Jo Ann Howard and Associates, P.C. et al v. Cassity et al

Filing 1172

MEMORANDUM AND ORDER. IT IS HEREBY ORDERED that Plaintiffs' Motion for Setting of Jury Trial [ECF No. 1156 ] is GRANTED. Parties shall submit a Joint Scheduling Plan to this Court no later than April 1, 2013. In the event a Joint Plan cannot b e agreed to, and submitted by, all parties, one plan will be accepted on behalf of Plaintiffs and one plan will be accepted on behalf of all Defendants, to be considered by the Court. ( Joint Scheduling Plan due by 4/1/2013.) Signed by District Judge E. Richard Webber on 02/25/2013. (CBL)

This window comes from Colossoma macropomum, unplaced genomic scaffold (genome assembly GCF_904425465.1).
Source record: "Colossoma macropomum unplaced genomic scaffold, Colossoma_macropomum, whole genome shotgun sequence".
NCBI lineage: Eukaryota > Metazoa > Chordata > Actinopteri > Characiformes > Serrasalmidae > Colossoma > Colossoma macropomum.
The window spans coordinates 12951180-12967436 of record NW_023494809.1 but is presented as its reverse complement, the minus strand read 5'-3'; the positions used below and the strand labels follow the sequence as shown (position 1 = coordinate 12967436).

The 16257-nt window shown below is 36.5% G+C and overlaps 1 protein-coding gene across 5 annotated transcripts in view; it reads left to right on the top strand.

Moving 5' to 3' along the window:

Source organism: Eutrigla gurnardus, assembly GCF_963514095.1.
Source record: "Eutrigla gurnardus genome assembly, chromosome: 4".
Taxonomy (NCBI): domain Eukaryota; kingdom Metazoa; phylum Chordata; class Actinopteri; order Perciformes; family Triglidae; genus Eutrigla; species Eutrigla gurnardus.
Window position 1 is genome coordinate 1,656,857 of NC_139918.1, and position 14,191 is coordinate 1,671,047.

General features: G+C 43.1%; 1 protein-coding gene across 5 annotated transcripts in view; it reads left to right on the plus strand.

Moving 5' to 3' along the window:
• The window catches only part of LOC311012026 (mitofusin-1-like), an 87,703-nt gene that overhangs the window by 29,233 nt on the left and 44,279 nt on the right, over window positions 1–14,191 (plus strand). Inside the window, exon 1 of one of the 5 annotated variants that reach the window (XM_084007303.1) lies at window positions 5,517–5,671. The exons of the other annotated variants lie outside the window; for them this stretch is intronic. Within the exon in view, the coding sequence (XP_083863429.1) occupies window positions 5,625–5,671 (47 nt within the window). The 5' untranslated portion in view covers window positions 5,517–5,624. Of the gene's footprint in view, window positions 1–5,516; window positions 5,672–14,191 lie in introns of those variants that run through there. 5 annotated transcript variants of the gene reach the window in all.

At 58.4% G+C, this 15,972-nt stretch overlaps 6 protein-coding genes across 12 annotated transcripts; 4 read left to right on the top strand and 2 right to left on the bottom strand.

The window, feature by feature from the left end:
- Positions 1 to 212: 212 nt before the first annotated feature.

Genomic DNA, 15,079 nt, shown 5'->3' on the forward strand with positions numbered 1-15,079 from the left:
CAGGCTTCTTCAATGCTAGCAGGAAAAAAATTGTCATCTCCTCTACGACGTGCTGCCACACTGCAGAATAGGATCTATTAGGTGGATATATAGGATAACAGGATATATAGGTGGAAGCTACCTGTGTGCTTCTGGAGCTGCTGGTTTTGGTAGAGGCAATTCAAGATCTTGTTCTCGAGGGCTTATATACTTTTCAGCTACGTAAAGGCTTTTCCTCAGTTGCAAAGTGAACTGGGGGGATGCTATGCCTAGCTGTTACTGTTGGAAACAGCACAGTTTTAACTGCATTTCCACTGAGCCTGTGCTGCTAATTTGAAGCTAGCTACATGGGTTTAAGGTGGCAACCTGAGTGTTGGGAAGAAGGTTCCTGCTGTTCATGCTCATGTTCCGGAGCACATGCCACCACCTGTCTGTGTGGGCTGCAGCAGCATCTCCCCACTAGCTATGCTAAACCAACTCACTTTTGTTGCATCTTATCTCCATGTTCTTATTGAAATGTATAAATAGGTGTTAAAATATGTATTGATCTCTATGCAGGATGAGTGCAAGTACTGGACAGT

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UNITED STATES DISTRICT COURT EASTERN DISTRICT OF MISSOURI EASTERN DIVISION JO ANN HOWARD & ASSOCIATES, P.C., et al., Plaintiffs, vs. J. DOUGLAS CASSITY, et al., Defendants. ) ) ) ) ) ) ) ) ) ) Case No. 4:09CV01252 ERW MEMORANDUM AND ORDER This matter comes before the Court on Plaintiffs’ Motion for Setting of Jury Trial [ECF No. 1156]. In their Motion, Plaintiffs request that an eight-week jury trial be set to begin September 29, 2014, and that the parties be required to submit a proposed case management order (“CMO”) by June 3, 2013. This case was filed on August 6, 2009 [ECF No. 1]. On May 24, 2011, the United States (“the Government”) moved to intervene in this matter, seeking a temporary stay of discovery, and citing a parallel criminal case, in which six defendants1 named in this action are being prosecuted for a variety of fraud-based crimes connected to the operation of certain defendant entities also named in this matter [ECF No. 700]. In arguing the stay was necessary, the Government expressed concern that the clear overlap in issues of the civil and criminal matters might allow the indicted defendants opportunity to exploit the more liberal civil discovery practices available in this case, and, consequently, to obtain discovery to which they would not be entitled under the Federal Rules of Criminal Procedure. The Court granted the Government’s 1 Randall Sutton, Sharon Nekol Province, James Douglas Cassity, Brent Douglas Cassity, Howard A. Wittner, and David R. Wulf are the individuals indicted in the criminal matter. Motion for a Temporary Stay of Discovery on July 11, 2011 [ECF No. 738], ordering that all under oath discovery be stayed in this case until the guilt or innocence of the indicted defendants is determined in the parallel criminal case, United States v. Sutton, Case No. 4:09CR00509 JCH (E.D. Mo.). The Court further ordered that Trustee Defendants and Plaintiffs were permitted to exchange fact-based interrogatories, but that they could not share the contents of those communications with other parties in this litigation or third parties during pendency of the stay, absent court approval. The trial, set for a period of three months, in the parallel criminal case is currently scheduled to commence August 5, 2013 [United States v. Sutton, No. 4:09CR00509 JCH-TCM, ECF No. 376]. Plaintiffs state that they have made a good-faith attempt to confer with all parties and obtain consensus prior to filing this motion. Plaintiffs assert that, on December 17, 2012, they notified all parties of their proposed motion, and requested that all parties communicate their positions concerning the request. Plaintiffs further assert that they have subsequently circulated several additional e-mail messages regarding the motion in various e-mail communications, and made themselves available to all parties during the first week of January 2013 to confer by telephone regarding the motion. According to Plaintiffs, Defendants Mike Butler and Richard Markow have indicated that they do not oppose Plaintiffs’ motion; and Defendant Katherine Scannell, while objecting to the motion for a trial setting at this time, supports Plaintiffs’ request that the parties be required to submit a proposed CMO by June 3, 2013. Plaintiffs state that the “Forever Defendants”2 have 2 The “Forever Defendants” are Brentwood Heritage Properties, LLC; Forever Enterprises, Inc.; Forever Illinois, Inc.; Forever Network, Inc.; Legacy International Imports, Inc.; Lincoln Memorial Services, Inc.; National Heritage Enterprises, Inc; National Prearranged Services Agency, Inc.; and Texas Forever, Inc. 2 both supported and objected to the motion, and that no response to Plaintiffs’ multiple communications has been received from the following defendants: Brent Cassity; Tony B. Lumpkin; Herbert Morisse; Roxanne Schnieders; Randall J. Singer; George Wise, III; Rhonda L. Cassity, Inc., a/k/a Wellstream, Inc.; American Stock Transfer and Trust Company; Bremen Bank and Trust Company; Comerica Bank and Trust, N.A.; and Marshal and Ilsley Trust Company, N.A./Southwest Bank/BMO Harris Bank. Plaintiffs indicate that the following defendants communicated objections to their motion: Bank of America, N.A.; Brown Smith Wallace, LLC; Lennie J. Cappleman; J. Douglas Cassity; J. Tyler Cassity and Hollywood Forever, Inc.; Rhonda Cassity; James M. Crawford; National City Bank and PNC Bank, N.A.; Nekol Province; Randall K. Sutton; U.S. Bank, N.A.; Howard A. Wittner and Wittner, Spewak & Maylack PC (collectively referred to as the “Wittner Defendants”); and David R. Wulf and Wulf, Bates & Murphy (collectively referred to as the “Wulf Defendants”). The following defendants have filed objections or memoranda to Plaintiffs’ Motion for Setting of Jury Trial: the Wittner Defendants [ECF No. 1162]; Brown Smith Wallace [ECF No. 1163]; Trustee Defendants3 [ECF No. 1167]; J. Tyler Cassity and Hollywood Forever, Inc. [ECF No. 1168]; and the “Wulf Defendants” [ECF No. 1169]. In their Memorandum in Opposition to Plaintiffs’ Motion for Setting of Jury Trial [ECF No. 1162], the Wittner Defendants contend that the motion “should be denied on the basis that the proposed trial setting and case management order deadline are premature given the pendency of the Criminal Case and the various Defendants’ rights against self-incrimination guaranteed by the 5th Amendment to the U.S. Constitution.” They argue that the right against self- 3 American Stock Transfer and Trust Company, LLC; Bank of America, N.A.; BMO Harris Bank, N.A.; Bremen Bank and Trust Company; Comerica Bank & Trust, N.A.; and U.S. Bank, N.A. 3 incrimination extends not only through a criminal trial, but up until the appeal process is complete, and claim that, if discovery in this matter is permitted prior to final resolution of the criminal case, they would have to choose between exposure to potential criminal liability, or a risk of raising an adverse inference by invoking Fifth Amendment rights. The Wittner Defendants also argue that they disagree with Plaintiffs’ estimation of the time required to conduct under oath discovery, stating they reasonably anticipate that, if any of the indicted defendants are found guilty, neither the sentencing proceedings nor the appeals process will be completed by February 2014. They contend that Plaintiffs’ proposed time frame will not leave sufficient time for completion of dispositive motions prior to trial. In their Response in Opposition to Plaintiffs’ Motion for Setting of Jury Trial [ECF No. 1169], the Wulf Defendants contend that “[t]he relief that Plaintiffs seek in their motion is unduly prejudicial.” They argue that “stripping Wulf of his ability to gather evidence to defend himself on the one hand and granting Plaintiffs’ motion that would start the clock running on his need to gather evidence to defend himself on the other hand . . . is prejudice personified.” The Wulf Defendants also argue that granting Plaintiffs’ Motion would force David R. Wulf to choose between waiving or invoking his Fifth Amendment rights in this matter. The Court finds the arguments of these defendants unconvincing, particularly in view of the strong opposition these and the other indicted defendants presented when the Government intervened in this matter with its Motion for a Temporary Stay of Discovery. When the Government sought an order staying all “under oath” discovery in this case, Defendants Howard Wittner and David Wulf contended, at some length, that imposing such a stay would cause them 4 prejudice and would hinder their ability to clear their names until this litigation was concluded.4 As to the indicted defendants’ Fifth-Amendment-rights arguments, whether they are guilty or innocent will be determined upon a plea of guilty, or the return of a jury’s verdict at the conclusion of the criminal trial in November 2013. At the conclusion of the trial, the Government’s concern regarding discovery, and the indicted defendants’ concern regarding selfincrimination, will markedly change, and would not require the stay be extended pending resolution of post-trial motions or appeals. See Koester v. Am. Republic Inv, Inc., 11F.3d 818, 823 (8th Cir. 1993) (district court’s conclusion that long-scheduled trial of multiparty case should go forward and that plaintiffs were entitled to take defendant’s deposition and use it at trial was not an abuse of discretion; civil defendant cannot hide behind blanket invocation of Fifth Amendment privilege, and thus, must make strong showing either that the two proceedings are so interrelated that he cannot protect himself at civil trial by selectively invoking his privilege, or that the two trials will so overlap that effective defense of both is impossible). In its Objection to Plaintiffs’ Motion for Setting a Jury Trial [ECF No. 1163], Defendant Brown Smith Wallace asserts that it has only been allowed to engage in document production, and has received voluminous documents from Plaintiffs with no direction as to what portion of Plaintiffs’ Complaint the documents support. Brown Smith Wallace further states that there are approximately twenty-five defendants remaining in this matter, and that over one hundred potential witnesses have been identified through Rule 26 disclosures. Brown Smith Wallace contends the time and effort to coordinate deposition schedules will be a time-intensive task. It argues that too many uncertainties exist for a trial to be set, including the amount of time trying 4 At that time, Defendants also expressed concern about the dimming of memories and potential losses of evidence. 5 the matter will involve, and the date on which all “under oath” discover will commence or conclude. Brown Smith Wallace contends Plaintiffs’ request should be denied as premature. Brown Smith Wallace also claims that eight weeks will not be an adequate amount of time to try the case, stating that Plaintiffs’ estimation that they will require up to three weeks “theoretically result[s] in one (1) day per Defendant to present their defense.” Trustee Bank Defendants raise similar arguments in their Response in Opposition to Plaintiffs’ Motion for Setting of Jury Trial5 [ECF No. 1167], stressing that the complexity of the case makes completion of discovery and motion practice by late September 2014 and the setting of an eight-week jury trial unrealistic. Defendants J. Tyler Cassity and Hollywood Forever, Inc. have filed a Joinder in Trustee Defendants’ Response in Opposition to Motion for Setting of Jury Trial [ECF No. 1168]. This case was filed four years ago. The parallel criminal matter is projected to end in November of this year. All defendants opposing Plaintiffs’ motion appear to recognize that discovery, and the ensuing review involved, will necessarily take the parties a considerable period of time to conduct.6 When the Court entered its Stay Order in July 2011, it determined 5 Trustee Bank Defendants also claim Plaintiffs’ request is premature due to a motion to strike Plaintiffs’ jury demand. However, the Court denied Trustee Banks’ Motion to Strike Plaintiffs’ Jury Demand by Order dated February 22, 2013 [ECF No. 1171]. Consequently, this argument is moot. 6 As noted earlier, during the pendency of the stay, Trustee Defendants and Plaintiffs have been permitted to exchange fact-based interrogatories, which inquire about allegations that insurance policies were surrendered, the basis for different state guaranty association’s claims, the relationship between those claims and life insurance policies held by different trusts, and the basis for Plaintiffs’ claimed rights to recover from each Trustee Defendant. Defendants claim that they have been deluged with “voluminous document discovery,” but have been unable to probe Plaintiffs’ specific contentions against them or the factual basis for their contentions. This argument actually appears to favor granting the relief requested by Plaintiffs’ motion, as the requested CMO and set trial date would establish a more formal timeline for both sides to complete document discovery in a more effective manner . 6 that the courts’ interest in providing for a fair and efficient resolution of the issues presented in both the civil and criminal matters, was at least arguably served by granting a stay, because the criminal prosecution might determine or clarify some disputed factual issues in this matter, and might result in testimony transcripts that could prove useful to the parties. The Court found the public interest factor appeared neutral, noting the public interest in swift and effective law enforcement (favoring the stay), was balanced by the public interest represented by the Plaintiffs’ attempts to recover their alleged losses (opposing the stay). Upon the conclusion of the scheduled jury trial in the parallel criminal matter, however, neither the court’s interest nor the public interest would suggest a stay would still be warranted. Furthermore, the Government’s concern, that the indicted defendants might exploit the more liberal civil discovery practices, for seeking the stay will not be adversely impacted by setting this matter for a jury trial, or by requiring the parties to submit a proposed CMO. The Court finds the Trustee Defendants’ arguments concerning the complexities of the case, actually favor granting Plaintiffs’ Motion, as doing so will provided needed certainty that the case will be tried in the foreseeable future and will signal the parties the need for the case to progress in a meaningful fashion. Defendants have expressed concern that eight weeks will not be an adequate period of time to try the matter, but they have not proposed an alternative amount of time for the trial setting. The Court will grant Plaintiffs’ Motion for Setting of Jury Trial. Accordingly, IT IS HEREBY ORDERED that Plaintiffs’ Motion for Setting of Jury Trial [ECF No. 1156] is GRANTED. Parties shall submit a Joint Scheduling Plan to this Court no later than April 1, 2013. In the event a Joint Plan cannot be agreed to, and submitted by, all parties, one 7 plan will be accepted on behalf of Plaintiffs and one plan will be accepted on behalf of all Defendants, to be considered by the Court. Dated this 25th day of February, 2013. E. RICHARD WEBBER SENIOR UNITED STATES DISTRICT JUDGE 8